# Tomas Petricek's blog

Writing about practical F# coding and programming language research

# Coeffects playground: Interactive essay based on my PhD thesis

In my PhD thesis, I worked on integrating contextual information into a type system of functional programming languages. For example, say your mobile application accesses something from the environment such as GPS sensor or your Facebook friends. With coeffects, this could be a part of the type. Rather than having type string -> Person, the type of a function would also include resources and would be string -{ gps, fb }-> Person. I wrote longer introduction to coeffects on this blog before.

As one might expect, the PhD thesis is more theoretical and it looks at other kinds of contextual information (e.g. past values in stream-based data-flow programming) and it identifies abstract coeffect algebra that captures the essence of contextual information that can be nicely tracked in a functional language.

I always thought that the most interesting thing about the thesis is that it gives people a nice way to think about context in a unified way. Sadly, the very theoretical presentation in the thesis makes this quite hard for those who are not doing programming language theory.

To make it a bit easier to explore the ideas behind coeffects, I wrote a coeffect playground that runs in a web browser and lets you learn about coeffects, play with two example context-aware languages, run a couple of demos and learn more about how the theory works. Go check it out now or continue below to learn more about some interesting internals!

Published: Tuesday, 12 April 2016, 3:33 PM
Tags: coeffects, research, functional programming, programming languages

# Recent articles from my blog

## Happy New Year 2016 around the World

Wednesday, 30 December 2015, 6:09 PM

This year, my #FsAdvent contribution ended up on December 31.To celebrate the beginning of the New Year 2016, I built an interactive web application that visualizes 'Happy New Year' tweets across the globe. It uses a range of interesting F# libraries including F# Data Toolbox for calling Twitter, Suave.io web server and F# agents.

## Philosophy of science books every computer scientist should read

Thursday, 10 December 2015, 12:42 PM

When I tell my fellow computer scientists or software developers that I'm interested in philosophy of science, they first look a bit confused, then we have a really interesting discussion about it and then they ask me for some interesting books they could read about it. So, I thought I should turn my answer into a blog post!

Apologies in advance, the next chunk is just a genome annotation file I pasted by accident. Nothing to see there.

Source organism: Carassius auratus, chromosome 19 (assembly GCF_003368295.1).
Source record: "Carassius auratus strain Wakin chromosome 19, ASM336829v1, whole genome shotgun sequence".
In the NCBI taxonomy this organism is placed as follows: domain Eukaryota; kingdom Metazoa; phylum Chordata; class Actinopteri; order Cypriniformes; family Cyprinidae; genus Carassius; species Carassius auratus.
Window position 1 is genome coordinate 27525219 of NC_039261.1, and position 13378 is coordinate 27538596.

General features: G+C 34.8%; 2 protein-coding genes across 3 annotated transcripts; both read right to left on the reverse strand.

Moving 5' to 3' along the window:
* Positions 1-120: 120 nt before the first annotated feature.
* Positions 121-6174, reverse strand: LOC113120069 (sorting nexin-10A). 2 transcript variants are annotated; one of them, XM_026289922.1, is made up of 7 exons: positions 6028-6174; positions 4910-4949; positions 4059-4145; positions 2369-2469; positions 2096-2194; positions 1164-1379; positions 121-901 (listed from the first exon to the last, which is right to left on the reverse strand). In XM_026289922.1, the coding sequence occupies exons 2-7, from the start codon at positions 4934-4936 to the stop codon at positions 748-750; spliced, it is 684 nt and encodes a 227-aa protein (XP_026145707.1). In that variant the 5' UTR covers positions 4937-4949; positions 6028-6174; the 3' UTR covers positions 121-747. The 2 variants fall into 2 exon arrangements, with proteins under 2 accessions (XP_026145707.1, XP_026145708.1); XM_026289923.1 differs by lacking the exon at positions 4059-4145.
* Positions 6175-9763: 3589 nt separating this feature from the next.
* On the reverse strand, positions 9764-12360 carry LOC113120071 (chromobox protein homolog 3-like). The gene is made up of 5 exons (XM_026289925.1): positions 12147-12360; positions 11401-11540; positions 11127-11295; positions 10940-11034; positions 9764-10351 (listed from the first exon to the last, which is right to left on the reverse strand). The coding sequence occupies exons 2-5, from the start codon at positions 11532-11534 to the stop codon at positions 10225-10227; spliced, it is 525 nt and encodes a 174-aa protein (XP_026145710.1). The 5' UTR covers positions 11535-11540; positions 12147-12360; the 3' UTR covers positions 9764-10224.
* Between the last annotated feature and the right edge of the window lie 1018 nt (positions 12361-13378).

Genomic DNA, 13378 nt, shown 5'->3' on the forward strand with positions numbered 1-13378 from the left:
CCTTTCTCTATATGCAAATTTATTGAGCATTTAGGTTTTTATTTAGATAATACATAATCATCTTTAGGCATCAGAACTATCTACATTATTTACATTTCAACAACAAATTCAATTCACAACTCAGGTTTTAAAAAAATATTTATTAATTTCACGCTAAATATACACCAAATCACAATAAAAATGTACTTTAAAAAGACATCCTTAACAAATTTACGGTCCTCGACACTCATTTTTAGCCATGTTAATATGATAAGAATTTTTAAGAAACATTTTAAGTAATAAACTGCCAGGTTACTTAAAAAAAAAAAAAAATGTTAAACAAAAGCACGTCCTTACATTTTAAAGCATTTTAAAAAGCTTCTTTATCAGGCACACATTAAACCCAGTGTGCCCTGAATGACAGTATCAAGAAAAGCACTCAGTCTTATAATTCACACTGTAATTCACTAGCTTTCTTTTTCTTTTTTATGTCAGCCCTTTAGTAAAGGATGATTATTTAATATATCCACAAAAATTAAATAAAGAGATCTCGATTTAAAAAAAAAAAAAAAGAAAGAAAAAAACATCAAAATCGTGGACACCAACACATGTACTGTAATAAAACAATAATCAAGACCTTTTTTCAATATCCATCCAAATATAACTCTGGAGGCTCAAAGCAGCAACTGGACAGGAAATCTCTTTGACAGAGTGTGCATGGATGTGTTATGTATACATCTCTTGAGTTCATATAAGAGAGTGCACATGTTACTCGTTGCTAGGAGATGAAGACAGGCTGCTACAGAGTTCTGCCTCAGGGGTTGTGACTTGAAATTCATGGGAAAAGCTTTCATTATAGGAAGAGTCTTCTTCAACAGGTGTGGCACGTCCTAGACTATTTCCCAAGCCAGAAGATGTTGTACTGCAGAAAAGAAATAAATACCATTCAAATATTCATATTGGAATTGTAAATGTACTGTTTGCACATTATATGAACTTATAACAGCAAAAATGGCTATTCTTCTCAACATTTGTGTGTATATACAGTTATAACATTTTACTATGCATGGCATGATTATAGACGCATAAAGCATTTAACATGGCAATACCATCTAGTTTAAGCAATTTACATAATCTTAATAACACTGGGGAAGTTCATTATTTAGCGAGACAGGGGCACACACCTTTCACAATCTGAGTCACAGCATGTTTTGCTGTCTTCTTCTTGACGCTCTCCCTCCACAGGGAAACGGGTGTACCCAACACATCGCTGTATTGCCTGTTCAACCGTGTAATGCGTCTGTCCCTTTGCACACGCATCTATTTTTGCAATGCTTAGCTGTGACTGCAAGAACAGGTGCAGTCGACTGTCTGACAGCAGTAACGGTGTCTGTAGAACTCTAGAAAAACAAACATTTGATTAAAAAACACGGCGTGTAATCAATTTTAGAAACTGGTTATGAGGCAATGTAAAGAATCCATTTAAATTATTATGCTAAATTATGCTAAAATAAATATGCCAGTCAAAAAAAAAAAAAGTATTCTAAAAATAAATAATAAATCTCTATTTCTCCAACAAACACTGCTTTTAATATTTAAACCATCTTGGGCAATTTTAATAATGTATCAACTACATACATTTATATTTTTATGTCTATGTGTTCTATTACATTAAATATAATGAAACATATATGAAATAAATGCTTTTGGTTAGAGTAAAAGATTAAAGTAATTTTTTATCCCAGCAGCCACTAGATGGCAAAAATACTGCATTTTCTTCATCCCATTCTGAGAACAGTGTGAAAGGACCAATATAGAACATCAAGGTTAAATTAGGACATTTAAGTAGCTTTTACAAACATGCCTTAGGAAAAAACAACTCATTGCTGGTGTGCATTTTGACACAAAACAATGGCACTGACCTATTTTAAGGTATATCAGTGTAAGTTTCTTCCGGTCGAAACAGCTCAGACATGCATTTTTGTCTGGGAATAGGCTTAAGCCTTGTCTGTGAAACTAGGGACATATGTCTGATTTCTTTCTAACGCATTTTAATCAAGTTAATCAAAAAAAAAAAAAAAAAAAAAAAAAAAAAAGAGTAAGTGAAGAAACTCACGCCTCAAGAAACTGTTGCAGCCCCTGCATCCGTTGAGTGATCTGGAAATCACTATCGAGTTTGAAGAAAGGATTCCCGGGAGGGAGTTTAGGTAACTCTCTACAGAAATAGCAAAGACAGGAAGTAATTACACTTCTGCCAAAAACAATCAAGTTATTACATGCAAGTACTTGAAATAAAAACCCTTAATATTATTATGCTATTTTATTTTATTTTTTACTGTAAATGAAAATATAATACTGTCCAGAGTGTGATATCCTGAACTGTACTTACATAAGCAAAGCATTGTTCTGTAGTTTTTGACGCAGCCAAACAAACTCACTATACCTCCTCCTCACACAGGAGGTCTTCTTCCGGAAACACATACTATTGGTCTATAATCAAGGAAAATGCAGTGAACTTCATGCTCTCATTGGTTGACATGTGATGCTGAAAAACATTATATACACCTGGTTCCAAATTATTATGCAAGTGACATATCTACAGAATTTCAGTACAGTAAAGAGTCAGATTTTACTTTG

## F# + ML |> MVP Summit Talks

Wednesday, 18 November 2015, 2:03 AM

I was fortunate enough to make it to the Microsoft MVP summit this year. I didn't learn anything secret (and even if I did, I wouldn't tell you!) but one thing Idid learn is that there is a lot of interest in data science and machine learning. What was less expected and more exciting was that there was also a lot of interest in F#!

## The Gamma: Simple code behind interactive articles

Monday, 28 September 2015, 5:07 PM

Computer programming may not be the new literacy, but it is finding its way intomany areas of modern society. In particular, data journalism turns traditional news reports from a mix of text and images into something that is much closer to a computer program.By treating articles as programs, we can make data journalism more transparent, reproducible and interactive. This is what I've been working on recently, so check out the prototype!

## Welcome!

I'm an open-source developer and computer scientist who enjoys combining theory and practice. On the practical side, I write about F#, run trainings and provide consulting via fsharpWorks. On the theory side, I work on various programming language topics.

## Trainings and consulting

I'm a frequent speaker at F# and .NET events, founding member of the F# Foundation author of C# and F# book and a StackOverflow fanatic. I have been Microsoft C# MVP since 2004 and used F# since early Microsoft Research versions.

Have you seen the F# testimonials and are you thinking how your company can also benefit from the safety, correctness, efficiency and faster time-to-market provided by F#?

## Research & teaching

I'm interested in a wide range of topics in programming languages, ranging from category theory, comonads, reactive and distributed programming to scientific computing and working with data.

I like working on topics inspired by practical problems. I created a web framework for F# that inspired commercial projects like WebSharper and my experimental F# extensions can be tested live on tryjoinads.org.

When the time permits, I enjoy traveling. The calendar shows a new picture each month. See 2005, 2006, 2007, 2008, 2009, 2010, 2011, 2012, 2013, 2014, 2015 and the first photos of 2016.